DULUTH, Minn. -- Meadow Kouffeld remembers when she discovered she wanted to be a wildlife biologist.
"I found out there was such a thing when I was a senior in high school," Kouffeld said.
After a rich and varied background in wildlife-related jobs, Kouffeld became regional wildlife biologist for the Ruffed Grouse Society in 2015. Based in Grand Rapids, she covers Minnesota and the western half of Michigan's Upper Peninsula.
Kouffeld, who grew up on a small ranch in northern California, earned her master's degree in wildlife ecology and management at the University of Minnesota in 2011. Over her career, her work experience has included goshawks in California, desert bighorn sheep in New Mexico, sage grouse in Nevada and bears in Wisconsin.
She's an avid grouse and woodcock hunter who owns two Deutsch Drahthaars, a pointing breed. In her work with the Ruffed Grouse Society, she has conducted two in-depth classes called "Women's Intro to Wingshooting," which involve weekly sessions culminating in game-farm pheasant hunts.
The Duluth News Tribune recently asked Kouffeld to talk about women in hunting.
Q: Although the number of women taking up hunting is increasing, women still represent a minority of hunters. What are some of the factors that might discourage women from becoming hunters?
A: I think two of the biggest factors that discourage women from hunting are the lack of real opportunity and a lack of social support. In my experience, women and others do best when learning skills like shooting from experienced non-related individuals (not from a grumpy dad or husband) followed by continued mentoring until proficient. This takes more than a single event or class. And there's lack of social support. Programs like "Women's Intro to Wingshooting" work to develop a social support network of ladies who are interested in becoming sportswomen, and together they feel more comfortable with the journey.
Q: What are the biggest motivators for women to get into hunting?
A: One of the biggest motivations is spending more quality time with family. Many of them have been left out of family outdoor activities because they did not know how to hunt. Some have children who are showing interest in hunting, and they want to be able to take them out. Mothers have a significant influence on their children, and a mother who hunts is much more likely to have kids who hunt when compared to children whose father is the only hunter.
Q: What motivated you to become a hunter and to pursue a career related to hunting?
A: Hunting has been a constant in my life since early childhood. My dad has a lot to do with that. He is a European immigrant passionate about hunting. He didn't have boys, but I doubt that it would have mattered. He probably would have raised my sister and me just the same -- as hunters. Since hunting is a passion of mine as well as wildlife, my career choice as a wildlife biologist was pretty clear to me.
Q: Do you feel you have ever been discriminated against in your outdoor-related career because you are a woman?
A: I am professional, competent, passionate and skilled, but like a lot of women I don't always get recognition for accomplishments. The discrimination I see most often in the outdoor industry is that women are still either receiving or missing opportunities because of their appearance rather than their skills or accomplishments. This is especially true in the age of social media.
Q: Many women say they prefer to learn outdoors pursuits such as hunting and fishing from other women. Why do you think they feel that way?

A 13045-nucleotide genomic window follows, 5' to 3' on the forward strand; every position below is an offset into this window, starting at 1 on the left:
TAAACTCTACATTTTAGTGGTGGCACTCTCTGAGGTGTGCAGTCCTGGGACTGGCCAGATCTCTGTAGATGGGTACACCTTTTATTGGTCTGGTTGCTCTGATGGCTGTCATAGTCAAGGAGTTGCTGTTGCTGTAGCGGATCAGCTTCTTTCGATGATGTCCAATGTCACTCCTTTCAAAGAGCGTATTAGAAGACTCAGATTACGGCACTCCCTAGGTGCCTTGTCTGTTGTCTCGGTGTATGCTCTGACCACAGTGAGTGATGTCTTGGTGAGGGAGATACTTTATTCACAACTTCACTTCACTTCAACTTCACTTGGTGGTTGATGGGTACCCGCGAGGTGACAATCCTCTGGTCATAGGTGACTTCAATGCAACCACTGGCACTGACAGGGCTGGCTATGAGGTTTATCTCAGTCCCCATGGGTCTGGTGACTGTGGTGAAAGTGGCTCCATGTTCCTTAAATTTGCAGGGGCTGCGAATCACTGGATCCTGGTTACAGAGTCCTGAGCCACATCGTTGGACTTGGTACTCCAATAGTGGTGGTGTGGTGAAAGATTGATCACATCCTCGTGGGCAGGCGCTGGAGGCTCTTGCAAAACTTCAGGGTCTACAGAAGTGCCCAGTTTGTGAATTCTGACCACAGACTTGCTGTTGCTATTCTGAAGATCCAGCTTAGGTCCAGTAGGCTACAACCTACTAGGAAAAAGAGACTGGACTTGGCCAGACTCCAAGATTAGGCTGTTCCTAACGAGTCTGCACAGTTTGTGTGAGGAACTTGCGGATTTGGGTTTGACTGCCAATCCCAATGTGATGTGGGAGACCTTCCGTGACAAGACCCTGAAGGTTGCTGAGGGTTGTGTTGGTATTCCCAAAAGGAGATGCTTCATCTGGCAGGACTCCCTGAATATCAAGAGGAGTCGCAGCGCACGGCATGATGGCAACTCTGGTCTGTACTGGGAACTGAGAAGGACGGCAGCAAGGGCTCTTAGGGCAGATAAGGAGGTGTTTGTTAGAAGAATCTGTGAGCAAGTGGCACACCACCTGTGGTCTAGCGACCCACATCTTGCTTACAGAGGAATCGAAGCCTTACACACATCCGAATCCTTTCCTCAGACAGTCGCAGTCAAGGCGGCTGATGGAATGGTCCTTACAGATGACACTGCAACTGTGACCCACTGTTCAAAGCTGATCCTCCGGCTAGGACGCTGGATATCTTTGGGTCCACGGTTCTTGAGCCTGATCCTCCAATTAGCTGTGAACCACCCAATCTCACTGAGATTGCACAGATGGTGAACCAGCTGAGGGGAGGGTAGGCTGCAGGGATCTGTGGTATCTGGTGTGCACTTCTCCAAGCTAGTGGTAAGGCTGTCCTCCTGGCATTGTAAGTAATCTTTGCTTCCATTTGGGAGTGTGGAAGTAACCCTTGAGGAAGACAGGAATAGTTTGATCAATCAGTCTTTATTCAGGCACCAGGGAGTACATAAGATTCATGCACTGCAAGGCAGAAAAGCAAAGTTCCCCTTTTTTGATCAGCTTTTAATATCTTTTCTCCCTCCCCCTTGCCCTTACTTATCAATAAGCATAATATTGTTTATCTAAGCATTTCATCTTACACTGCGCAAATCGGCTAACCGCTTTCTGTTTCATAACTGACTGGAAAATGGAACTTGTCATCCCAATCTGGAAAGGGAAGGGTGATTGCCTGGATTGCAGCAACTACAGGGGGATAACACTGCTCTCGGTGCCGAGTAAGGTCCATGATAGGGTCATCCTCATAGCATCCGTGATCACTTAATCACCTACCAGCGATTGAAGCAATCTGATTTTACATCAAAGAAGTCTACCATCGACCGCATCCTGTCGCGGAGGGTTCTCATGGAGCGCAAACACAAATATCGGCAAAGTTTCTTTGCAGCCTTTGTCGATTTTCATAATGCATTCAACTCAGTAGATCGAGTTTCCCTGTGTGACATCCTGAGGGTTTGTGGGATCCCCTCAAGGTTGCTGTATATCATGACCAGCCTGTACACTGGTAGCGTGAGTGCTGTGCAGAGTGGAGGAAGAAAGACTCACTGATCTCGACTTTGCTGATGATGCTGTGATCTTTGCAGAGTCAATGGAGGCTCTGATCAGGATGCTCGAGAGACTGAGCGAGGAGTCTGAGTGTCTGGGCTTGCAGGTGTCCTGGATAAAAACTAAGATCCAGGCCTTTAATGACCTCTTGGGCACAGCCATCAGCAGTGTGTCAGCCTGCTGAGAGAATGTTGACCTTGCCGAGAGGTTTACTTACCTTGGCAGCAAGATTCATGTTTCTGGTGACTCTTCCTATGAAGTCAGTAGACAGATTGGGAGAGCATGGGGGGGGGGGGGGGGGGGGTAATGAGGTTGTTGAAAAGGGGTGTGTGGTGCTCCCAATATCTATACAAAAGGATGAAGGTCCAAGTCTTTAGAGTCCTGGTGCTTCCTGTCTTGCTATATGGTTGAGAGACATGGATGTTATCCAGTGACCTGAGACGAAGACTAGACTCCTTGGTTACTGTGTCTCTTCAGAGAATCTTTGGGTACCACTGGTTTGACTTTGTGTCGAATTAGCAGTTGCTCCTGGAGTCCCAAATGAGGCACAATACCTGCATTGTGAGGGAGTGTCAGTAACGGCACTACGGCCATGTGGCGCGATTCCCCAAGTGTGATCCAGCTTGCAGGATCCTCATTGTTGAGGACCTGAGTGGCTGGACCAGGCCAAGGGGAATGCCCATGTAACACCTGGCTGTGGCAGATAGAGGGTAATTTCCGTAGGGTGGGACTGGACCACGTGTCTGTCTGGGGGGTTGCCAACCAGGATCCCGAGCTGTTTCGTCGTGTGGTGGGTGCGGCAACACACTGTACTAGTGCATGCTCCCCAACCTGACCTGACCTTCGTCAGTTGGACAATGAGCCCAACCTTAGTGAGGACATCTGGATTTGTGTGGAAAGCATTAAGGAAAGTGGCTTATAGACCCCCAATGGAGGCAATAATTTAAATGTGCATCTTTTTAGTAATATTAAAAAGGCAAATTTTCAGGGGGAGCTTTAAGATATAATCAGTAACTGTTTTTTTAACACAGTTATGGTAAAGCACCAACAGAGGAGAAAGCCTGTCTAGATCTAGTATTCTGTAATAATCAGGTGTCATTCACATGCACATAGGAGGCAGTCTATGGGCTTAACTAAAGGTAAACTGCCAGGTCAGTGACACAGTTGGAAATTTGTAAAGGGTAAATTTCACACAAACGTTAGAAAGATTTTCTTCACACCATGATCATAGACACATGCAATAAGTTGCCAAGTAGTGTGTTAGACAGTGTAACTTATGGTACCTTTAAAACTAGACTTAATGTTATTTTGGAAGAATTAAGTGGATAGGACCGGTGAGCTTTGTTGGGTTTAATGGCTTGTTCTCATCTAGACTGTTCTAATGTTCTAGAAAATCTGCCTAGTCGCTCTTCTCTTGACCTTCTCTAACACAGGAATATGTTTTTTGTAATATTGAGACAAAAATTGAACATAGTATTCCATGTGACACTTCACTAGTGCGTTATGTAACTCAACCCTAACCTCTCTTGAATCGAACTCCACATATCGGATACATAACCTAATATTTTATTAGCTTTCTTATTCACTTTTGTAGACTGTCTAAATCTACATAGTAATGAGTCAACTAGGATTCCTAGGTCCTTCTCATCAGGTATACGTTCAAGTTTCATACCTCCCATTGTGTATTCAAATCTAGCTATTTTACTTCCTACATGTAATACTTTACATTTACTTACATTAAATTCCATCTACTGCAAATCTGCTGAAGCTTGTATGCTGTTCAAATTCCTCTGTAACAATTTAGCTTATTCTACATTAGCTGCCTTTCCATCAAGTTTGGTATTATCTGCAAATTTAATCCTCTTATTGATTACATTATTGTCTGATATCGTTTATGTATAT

A: In general, women are more sensitive to how others are feeling and are better at reading comfort levels. Comfort levels have a lot to do with learning to shoot and whether or not someone is successful. If an instructor can give direction without making the student uncomfortable (and thus distracted) they will go a lot further in teaching the lesson. With that said, there are not as many female instructors and plenty of great male instructors.
Q: It must be rewarding for you to see other women gaining confidence in shooting and becoming hunters. What do they tell you that process means to them?
A: Watching them gain confidence and become shooters is one of the most gratifying things in my life. Many of them can't believe how fun shooting is, and they love to share their stories of improvement. Many feel accomplished for going through the process. To some of them, it is a life-changing experience.
Q: What aspects of hunting appeal most to you?
A: When I am hunting, I am completely in the moment and at my most aware with all senses. I am not plagued by work thoughts, life stresses or anything outside of the experience I am in. I find great enjoyment in the places and the wildlife I pursue, and I consider hunting and fishing and my time outdoors necessary to my health.
Q: Describe the benefits and the appeal of hunting with dogs you have trained.
A: The scenting ability and cooperation of a good, well-trained hunting dog really enhances your chances of locating birds and getting a shot at them. I am especially partial to the experience of hunting over pointing dogs. In my opinion they are more relaxing to hunt over than a flushing dog and I think they are a safer option for mentoring inexperienced hunters. The longer I hunt over dogs, the more it becomes about their work than actually shooting a bird.
Q: What is your hope for the future of women in hunting?
A: I hope that women in hunting becomes normal and commonplace, so much so that nobody really thinks twice about it by the time the next generation cycles through. I hope that we are able to stabilize the number of hunters, if not increase them, in the coming decades. This is only possible when people of both sexes and all cultures take to hunting.
(c)2017 Duluth News Tribune (Duluth, Minn.)
Visit the Duluth News Tribune (Duluth, Minn.) at www.duluthnewstribune.com
Distributed by Tribune Content Agency, LLC.